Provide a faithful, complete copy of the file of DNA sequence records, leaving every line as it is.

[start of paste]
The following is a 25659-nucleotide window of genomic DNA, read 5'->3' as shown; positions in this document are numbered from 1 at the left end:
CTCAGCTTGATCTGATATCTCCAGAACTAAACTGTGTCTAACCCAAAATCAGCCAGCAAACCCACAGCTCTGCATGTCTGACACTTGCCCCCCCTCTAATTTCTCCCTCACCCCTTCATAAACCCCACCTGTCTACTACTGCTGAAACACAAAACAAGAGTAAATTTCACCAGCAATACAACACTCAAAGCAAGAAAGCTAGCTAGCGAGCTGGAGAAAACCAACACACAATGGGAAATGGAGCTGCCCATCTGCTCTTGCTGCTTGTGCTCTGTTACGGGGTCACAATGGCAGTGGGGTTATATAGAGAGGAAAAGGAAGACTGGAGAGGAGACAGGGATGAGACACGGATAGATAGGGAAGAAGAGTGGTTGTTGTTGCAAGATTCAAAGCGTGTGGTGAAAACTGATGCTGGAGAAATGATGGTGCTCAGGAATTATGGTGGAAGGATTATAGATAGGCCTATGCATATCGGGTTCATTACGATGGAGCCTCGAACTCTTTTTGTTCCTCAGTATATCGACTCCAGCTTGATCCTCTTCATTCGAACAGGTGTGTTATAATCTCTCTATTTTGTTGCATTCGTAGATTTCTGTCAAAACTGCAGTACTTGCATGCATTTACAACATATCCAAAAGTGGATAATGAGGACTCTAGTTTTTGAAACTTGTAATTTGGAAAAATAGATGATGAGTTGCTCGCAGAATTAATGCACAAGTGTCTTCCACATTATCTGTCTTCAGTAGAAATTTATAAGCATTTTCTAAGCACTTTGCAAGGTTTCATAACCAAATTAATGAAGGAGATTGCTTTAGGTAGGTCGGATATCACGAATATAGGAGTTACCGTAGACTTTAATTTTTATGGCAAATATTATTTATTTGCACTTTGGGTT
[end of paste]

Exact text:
The following is a 25659-nucleotide window of genomic DNA, read 5'->3' as shown; positions in this document are numbered from 1 at the left end:
CTCAGCTTGATCTGATATCTCCAGAACTAAACTGTGTCTAACCCAAAATCAGCCAGCAAACCCACAGCTCTGCATGTCTGACACTTGCCCCCCCTCTAATTTCTCCCTCACCCCTTCATAAACCCCACCTGTCTACTACTGCTGAAACACAAAACAAGAGTAAATTTCACCAGCAATACAACACTCAAAGCAAGAAAGCTAGCTAGCGAGCTGGAGAAAACCAACACACAATGGGAAATGGAGCTGCCCATCTGCTCTTGCTGCTTGTGCTCTGTTACGGGGTCACAATGGCAGTGGGGTTATATAGAGAGGAAAAGGAAGACTGGAGAGGAGACAGGGATGAGACACGGATAGATAGGGAAGAAGAGTGGTTGTTGTTGCAAGATTCAAAGCGTGTGGTGAAAACTGATGCTGGAGAAATGATGGTGCTCAGGAATTATGGTGGAAGGATTATAGATAGGCCTATGCATATCGGGTTCATTACGATGGAGCCTCGAACTCTTTTTGTTCCTCAGTATATCGACTCCAGCTTGATCCTCTTCATTCGAACAGGTGTGTTATAATCTCTCTATTTTGTTGCATTCGTAGATTTCTGTCAAAACTGCAGTACTTGCATGCATTTACAACATATCCAAAAGTGGATAATGAGGACTCTAGTTTTTGAAACTTGTAATTTGGAAAAATAGATGATGAGTTGCTCGCAGAATTAATGCACAAGTGTCTTCCACATTATCTGTCTTCAGTAGAAATTTATAAGCATTTTCTAAGCACTTTGCAAGGTTTCATAACCAAATTAATGAAGGAGATTGCTTTAGGTAGGTCGGATATCACGAATATAGGAGTTACCGTAGACTTTAATTTTTATGGCAAATATTATTTATTTGCACTTTGGGTT